The Arizona education department improperly gave more than $1.1 million in federal money to charter schools run by for-profit companies, according to an audit by the U.S. Department of Education’s office of inspector general.
But Arizona state schools Superintendent Tom Horne is challenging the office’s findings as flying in the face of his state’s equal treatment under law of nonprofit and for-profit charter providers.
The federal audit calls on Arizona to repay at least $1.1 million, and possibly more than double that amount, in aid under the Title I compensatory education program and the Individuals With Disabilities Education Act. Since 2000, the audit says, the state has passed on the federal funding to more than 29 for-profit providers operating at least 75 charter schools.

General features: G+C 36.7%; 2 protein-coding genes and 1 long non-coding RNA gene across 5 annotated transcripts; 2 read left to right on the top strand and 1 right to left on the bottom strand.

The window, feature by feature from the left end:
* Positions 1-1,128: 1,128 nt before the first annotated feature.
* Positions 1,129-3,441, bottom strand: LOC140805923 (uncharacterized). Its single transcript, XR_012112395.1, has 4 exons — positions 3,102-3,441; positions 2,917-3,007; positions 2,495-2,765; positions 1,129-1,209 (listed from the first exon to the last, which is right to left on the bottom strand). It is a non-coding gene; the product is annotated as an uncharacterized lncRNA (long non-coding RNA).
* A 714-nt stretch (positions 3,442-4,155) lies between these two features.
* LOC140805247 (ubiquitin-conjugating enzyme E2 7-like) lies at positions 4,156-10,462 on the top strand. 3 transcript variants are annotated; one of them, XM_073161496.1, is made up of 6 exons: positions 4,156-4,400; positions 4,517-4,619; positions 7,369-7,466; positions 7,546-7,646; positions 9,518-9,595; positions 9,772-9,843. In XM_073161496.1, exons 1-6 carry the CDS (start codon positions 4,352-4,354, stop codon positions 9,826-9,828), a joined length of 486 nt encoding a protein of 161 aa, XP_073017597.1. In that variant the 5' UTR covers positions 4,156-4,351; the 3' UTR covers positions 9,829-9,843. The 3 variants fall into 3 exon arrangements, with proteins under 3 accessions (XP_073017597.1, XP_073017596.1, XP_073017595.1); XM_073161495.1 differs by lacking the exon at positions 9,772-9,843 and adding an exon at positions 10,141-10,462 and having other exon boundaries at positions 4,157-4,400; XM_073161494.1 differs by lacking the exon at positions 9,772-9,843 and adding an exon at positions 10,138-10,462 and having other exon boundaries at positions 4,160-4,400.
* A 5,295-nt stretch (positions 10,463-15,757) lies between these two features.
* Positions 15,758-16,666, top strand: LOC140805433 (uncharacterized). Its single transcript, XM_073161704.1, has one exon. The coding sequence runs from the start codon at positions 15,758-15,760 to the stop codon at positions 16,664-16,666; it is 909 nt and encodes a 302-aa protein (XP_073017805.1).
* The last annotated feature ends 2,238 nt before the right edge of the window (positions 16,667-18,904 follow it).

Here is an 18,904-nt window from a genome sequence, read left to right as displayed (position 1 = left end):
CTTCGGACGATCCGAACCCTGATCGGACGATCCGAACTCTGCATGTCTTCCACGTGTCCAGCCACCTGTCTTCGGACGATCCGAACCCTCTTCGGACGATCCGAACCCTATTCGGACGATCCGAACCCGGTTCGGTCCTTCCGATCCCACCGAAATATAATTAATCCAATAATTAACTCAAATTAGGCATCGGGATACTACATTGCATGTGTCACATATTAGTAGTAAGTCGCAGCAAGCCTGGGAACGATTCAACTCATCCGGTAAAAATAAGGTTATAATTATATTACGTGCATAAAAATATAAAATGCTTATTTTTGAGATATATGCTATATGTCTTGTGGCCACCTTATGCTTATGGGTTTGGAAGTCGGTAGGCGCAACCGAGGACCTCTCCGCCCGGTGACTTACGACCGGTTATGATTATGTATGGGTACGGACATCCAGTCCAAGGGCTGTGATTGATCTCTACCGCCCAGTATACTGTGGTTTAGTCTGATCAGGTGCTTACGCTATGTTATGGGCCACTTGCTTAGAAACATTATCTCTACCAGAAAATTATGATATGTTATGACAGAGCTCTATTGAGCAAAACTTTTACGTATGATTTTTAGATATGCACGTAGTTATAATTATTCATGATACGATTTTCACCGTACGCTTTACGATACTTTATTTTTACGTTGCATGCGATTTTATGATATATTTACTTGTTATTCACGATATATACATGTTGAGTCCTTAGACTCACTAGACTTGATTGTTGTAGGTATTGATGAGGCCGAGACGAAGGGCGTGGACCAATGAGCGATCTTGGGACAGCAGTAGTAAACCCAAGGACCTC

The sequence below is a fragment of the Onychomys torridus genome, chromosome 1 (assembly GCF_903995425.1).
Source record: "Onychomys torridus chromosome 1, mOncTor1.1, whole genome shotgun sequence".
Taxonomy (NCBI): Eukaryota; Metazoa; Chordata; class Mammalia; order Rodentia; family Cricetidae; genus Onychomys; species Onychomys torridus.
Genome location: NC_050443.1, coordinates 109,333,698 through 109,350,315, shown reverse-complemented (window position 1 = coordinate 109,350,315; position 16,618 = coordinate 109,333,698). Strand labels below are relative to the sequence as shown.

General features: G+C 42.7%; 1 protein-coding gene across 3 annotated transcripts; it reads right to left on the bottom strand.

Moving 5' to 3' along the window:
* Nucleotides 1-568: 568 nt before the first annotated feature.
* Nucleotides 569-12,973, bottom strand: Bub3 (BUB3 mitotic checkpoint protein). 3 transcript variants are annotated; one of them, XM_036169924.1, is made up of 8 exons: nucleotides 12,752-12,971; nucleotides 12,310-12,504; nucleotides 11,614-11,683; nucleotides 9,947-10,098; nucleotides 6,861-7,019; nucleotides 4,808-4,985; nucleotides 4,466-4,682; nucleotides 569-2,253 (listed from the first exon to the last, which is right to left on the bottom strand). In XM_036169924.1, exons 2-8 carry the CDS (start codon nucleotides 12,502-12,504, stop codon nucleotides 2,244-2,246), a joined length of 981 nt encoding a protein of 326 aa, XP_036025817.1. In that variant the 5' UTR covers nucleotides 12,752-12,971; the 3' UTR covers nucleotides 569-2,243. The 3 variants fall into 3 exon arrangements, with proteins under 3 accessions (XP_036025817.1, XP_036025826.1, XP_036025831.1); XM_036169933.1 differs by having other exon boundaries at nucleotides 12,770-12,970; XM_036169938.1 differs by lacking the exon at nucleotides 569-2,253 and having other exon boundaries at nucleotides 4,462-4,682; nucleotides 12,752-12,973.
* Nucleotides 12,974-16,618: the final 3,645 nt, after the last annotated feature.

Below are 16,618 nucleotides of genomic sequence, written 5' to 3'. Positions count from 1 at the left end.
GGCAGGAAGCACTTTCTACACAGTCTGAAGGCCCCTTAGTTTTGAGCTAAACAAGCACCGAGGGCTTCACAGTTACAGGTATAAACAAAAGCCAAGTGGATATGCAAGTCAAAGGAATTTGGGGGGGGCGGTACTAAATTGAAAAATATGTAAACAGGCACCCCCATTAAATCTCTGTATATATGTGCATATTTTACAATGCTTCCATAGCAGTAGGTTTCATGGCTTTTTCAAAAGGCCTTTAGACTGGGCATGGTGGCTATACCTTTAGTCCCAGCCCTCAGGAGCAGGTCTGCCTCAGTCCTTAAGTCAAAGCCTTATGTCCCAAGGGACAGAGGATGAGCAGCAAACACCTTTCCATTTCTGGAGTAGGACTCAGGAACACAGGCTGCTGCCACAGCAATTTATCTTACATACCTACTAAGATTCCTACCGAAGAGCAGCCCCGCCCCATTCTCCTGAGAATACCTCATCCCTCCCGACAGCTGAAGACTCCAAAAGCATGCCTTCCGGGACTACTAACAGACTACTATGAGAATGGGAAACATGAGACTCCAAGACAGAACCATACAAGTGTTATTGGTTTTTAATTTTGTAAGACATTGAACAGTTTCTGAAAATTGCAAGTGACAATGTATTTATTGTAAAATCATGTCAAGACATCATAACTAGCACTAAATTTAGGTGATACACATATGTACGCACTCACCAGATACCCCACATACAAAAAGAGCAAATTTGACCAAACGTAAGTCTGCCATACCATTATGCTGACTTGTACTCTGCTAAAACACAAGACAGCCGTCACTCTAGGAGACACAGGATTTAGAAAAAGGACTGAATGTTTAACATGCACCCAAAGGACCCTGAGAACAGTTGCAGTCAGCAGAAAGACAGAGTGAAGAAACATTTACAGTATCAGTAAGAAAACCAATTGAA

“Private, for-profit entities that hold charters for public schools are not public entities under the administrative supervision or control of a government other than the federal government,” Richard J. Dowd, a regional inspector general in the federal Education Department’s Chicago office, says in the Nov. 6 final audit report. "[S]uch entities are not allowed to exert control over Title I and IDEA funds.”
Unlike all other charter school states, Arizona allows federal money to go directly to charter schools instead of channeling it through local public school districts or other governing agencies. Three authorities in Arizona can issue charters to schools: the state board of education, the Arizona State Board of Charter Schools, and individual school districts.
Mr. Horne, a Republican elected last year, vehemently objected to the audit’s recommendations and said he would not repay the funds in dispute. All charter schools in Arizona—no matter who manages them—are public schools, he said.
“This is just plain wrong,” he said in an interview. “We may even go to court.”
“The federal government has decided to ignore Arizona law in this matter,” Mr. Horne elaborated in a strongly worded written statement. “I intend to exhaust every avenue of appeal available to me.”